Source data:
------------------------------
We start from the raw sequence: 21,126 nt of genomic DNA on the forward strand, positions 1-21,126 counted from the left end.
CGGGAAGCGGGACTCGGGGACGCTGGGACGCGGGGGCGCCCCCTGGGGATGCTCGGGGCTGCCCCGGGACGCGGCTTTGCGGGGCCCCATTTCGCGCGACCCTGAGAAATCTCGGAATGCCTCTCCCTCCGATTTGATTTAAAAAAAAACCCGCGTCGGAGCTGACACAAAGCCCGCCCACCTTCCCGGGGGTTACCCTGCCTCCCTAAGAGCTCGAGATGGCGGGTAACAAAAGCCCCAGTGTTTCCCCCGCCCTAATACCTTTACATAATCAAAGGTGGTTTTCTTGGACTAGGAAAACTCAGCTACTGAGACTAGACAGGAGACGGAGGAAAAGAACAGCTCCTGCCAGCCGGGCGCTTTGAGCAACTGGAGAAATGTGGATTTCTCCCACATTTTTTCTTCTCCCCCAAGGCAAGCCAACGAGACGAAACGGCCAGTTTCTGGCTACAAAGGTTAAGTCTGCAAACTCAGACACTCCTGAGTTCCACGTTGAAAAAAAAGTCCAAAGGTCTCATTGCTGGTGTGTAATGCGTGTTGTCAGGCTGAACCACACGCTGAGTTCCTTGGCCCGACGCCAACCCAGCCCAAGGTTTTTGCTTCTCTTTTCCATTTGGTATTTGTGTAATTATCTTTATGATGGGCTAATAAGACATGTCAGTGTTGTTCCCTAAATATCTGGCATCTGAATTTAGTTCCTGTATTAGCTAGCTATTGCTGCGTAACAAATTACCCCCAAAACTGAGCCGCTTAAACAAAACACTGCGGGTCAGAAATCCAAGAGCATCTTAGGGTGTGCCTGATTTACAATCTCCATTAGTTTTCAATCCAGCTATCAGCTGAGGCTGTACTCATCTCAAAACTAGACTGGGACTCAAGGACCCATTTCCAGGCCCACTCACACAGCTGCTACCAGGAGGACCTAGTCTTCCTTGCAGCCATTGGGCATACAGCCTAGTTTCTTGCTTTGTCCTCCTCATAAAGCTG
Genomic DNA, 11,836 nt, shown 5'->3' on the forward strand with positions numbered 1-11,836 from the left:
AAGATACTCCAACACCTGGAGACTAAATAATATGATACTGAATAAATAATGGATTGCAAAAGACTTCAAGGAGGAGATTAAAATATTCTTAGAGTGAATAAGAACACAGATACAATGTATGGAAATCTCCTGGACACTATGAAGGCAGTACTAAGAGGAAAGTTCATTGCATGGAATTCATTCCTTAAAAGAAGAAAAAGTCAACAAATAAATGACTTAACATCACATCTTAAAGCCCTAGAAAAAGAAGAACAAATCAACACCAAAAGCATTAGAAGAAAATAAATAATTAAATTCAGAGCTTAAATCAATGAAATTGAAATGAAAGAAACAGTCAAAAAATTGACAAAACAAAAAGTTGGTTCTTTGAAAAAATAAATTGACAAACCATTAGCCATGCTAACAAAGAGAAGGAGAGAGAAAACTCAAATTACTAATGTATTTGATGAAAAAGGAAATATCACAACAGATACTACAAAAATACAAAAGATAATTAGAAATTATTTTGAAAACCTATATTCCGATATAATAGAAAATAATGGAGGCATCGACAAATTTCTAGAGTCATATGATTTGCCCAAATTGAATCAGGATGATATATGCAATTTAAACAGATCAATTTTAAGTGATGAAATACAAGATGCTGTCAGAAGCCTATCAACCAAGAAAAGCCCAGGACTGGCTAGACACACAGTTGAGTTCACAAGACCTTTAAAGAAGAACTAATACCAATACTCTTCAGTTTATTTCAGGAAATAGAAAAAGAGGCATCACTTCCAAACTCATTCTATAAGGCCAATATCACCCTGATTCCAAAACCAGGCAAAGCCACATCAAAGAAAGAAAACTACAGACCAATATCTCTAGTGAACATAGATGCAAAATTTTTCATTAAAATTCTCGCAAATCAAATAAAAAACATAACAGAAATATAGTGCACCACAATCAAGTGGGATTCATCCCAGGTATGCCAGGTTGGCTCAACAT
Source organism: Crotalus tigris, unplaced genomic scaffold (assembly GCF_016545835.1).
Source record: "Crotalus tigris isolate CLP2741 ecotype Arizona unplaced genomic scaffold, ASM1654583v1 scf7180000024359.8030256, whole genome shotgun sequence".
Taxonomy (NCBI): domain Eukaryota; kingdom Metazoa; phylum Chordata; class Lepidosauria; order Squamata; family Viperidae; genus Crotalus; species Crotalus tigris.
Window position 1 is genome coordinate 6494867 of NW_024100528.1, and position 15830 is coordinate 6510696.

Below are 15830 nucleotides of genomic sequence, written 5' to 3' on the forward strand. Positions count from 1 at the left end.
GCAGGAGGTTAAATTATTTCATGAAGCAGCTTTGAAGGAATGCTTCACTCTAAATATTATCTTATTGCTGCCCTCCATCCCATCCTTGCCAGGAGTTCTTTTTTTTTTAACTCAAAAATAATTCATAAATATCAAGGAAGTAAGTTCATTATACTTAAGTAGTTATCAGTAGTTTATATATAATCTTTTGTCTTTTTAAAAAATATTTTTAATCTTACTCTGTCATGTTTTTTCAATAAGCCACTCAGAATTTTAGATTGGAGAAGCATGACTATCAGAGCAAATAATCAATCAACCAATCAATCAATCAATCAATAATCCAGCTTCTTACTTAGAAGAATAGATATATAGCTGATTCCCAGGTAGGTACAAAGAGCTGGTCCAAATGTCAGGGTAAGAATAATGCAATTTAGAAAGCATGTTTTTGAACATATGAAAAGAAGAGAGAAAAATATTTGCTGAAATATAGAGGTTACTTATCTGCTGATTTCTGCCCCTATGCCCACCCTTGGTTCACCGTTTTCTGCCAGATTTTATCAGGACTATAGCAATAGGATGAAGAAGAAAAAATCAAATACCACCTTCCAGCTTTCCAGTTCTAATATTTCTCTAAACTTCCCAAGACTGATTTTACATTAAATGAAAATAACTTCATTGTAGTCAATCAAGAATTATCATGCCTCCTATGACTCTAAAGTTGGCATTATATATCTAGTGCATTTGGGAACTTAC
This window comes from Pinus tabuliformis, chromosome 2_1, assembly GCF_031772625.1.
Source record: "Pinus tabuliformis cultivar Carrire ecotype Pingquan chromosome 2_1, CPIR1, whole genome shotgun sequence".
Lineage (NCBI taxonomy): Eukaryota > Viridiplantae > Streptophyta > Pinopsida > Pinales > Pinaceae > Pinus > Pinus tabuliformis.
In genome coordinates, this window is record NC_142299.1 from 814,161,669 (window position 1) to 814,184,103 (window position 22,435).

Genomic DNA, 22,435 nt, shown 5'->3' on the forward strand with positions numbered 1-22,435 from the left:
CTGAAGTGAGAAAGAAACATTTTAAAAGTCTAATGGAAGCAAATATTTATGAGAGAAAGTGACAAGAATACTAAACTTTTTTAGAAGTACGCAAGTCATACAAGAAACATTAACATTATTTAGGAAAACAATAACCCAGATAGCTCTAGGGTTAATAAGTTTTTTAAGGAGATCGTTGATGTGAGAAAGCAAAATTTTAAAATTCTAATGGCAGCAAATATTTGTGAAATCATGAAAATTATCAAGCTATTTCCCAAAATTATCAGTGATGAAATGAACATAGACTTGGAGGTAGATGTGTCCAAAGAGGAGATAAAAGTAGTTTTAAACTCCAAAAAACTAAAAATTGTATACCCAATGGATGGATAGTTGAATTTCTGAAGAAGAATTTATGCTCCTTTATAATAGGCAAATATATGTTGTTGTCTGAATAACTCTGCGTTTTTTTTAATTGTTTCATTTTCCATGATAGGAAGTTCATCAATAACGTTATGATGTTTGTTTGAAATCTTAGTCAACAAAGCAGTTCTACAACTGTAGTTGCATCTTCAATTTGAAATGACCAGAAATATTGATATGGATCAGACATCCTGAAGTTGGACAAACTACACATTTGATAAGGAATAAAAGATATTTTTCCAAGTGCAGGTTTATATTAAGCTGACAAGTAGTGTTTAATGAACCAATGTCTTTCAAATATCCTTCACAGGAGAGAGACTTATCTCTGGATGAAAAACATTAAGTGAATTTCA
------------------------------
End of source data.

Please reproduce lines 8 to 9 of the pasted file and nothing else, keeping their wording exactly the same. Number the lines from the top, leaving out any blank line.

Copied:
Window position 1 is genome coordinate 6494867 of NW_024100528.1, and position 15830 is coordinate 6510696.

Below are 15830 nucleotides of genomic sequence, written 5' to 3' on the forward strand. Positions count from 1 at the left end.